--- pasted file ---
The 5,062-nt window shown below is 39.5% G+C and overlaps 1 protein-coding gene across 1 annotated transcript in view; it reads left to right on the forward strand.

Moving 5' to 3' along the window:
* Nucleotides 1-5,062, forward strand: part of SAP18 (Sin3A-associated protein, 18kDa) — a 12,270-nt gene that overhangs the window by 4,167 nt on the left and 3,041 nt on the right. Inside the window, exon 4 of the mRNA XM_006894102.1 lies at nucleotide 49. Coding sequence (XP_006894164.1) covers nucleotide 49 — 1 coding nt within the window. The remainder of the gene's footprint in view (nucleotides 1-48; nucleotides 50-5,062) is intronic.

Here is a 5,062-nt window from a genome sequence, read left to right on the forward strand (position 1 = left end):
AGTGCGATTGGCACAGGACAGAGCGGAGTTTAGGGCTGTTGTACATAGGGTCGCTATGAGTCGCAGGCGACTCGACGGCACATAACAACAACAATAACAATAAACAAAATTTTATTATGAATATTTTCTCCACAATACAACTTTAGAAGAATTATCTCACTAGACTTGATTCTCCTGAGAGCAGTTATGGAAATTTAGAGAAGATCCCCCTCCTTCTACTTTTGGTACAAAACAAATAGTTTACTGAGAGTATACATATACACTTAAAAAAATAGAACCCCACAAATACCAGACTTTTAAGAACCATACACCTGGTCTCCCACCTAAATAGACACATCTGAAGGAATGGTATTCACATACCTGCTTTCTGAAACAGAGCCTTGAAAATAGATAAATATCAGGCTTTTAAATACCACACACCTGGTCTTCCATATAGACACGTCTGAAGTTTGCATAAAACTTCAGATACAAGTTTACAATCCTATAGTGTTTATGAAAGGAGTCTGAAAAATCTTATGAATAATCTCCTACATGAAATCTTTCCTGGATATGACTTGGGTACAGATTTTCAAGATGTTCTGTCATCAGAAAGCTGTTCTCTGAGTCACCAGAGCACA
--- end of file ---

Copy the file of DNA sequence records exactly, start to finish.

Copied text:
The 5,062-nt window shown below is 39.5% G+C and overlaps 1 protein-coding gene across 1 annotated transcript in view; it reads left to right on the forward strand.

Moving 5' to 3' along the window:
* Nucleotides 1-5,062, forward strand: part of SAP18 (Sin3A-associated protein, 18kDa) — a 12,270-nt gene that overhangs the window by 4,167 nt on the left and 3,041 nt on the right. Inside the window, exon 4 of the mRNA XM_006894102.1 lies at nucleotide 49. Coding sequence (XP_006894164.1) covers nucleotide 49 — 1 coding nt within the window. The remainder of the gene's footprint in view (nucleotides 1-48; nucleotides 50-5,062) is intronic.

Here is a 5,062-nt window from a genome sequence, read left to right on the forward strand (position 1 = left end):
AGTGCGATTGGCACAGGACAGAGCGGAGTTTAGGGCTGTTGTACATAGGGTCGCTATGAGTCGCAGGCGACTCGACGGCACATAACAACAACAATAACAATAAACAAAATTTTATTATGAATATTTTCTCCACAATACAACTTTAGAAGAATTATCTCACTAGACTTGATTCTCCTGAGAGCAGTTATGGAAATTTAGAGAAGATCCCCCTCCTTCTACTTTTGGTACAAAACAAATAGTTTACTGAGAGTATACATATACACTTAAAAAAATAGAACCCCACAAATACCAGACTTTTAAGAACCATACACCTGGTCTCCCACCTAAATAGACACATCTGAAGGAATGGTATTCACATACCTGCTTTCTGAAACAGAGCCTTGAAAATAGATAAATATCAGGCTTTTAAATACCACACACCTGGTCTTCCATATAGACACGTCTGAAGTTTGCATAAAACTTCAGATACAAGTTTACAATCCTATAGTGTTTATGAAAGGAGTCTGAAAAATCTTATGAATAATCTCCTACATGAAATCTTTCCTGGATATGACTTGGGTACAGATTTTCAAGATGTTCTGTCATCAGAAAGCTGTTCTCTGAGTCACCAGAGCACA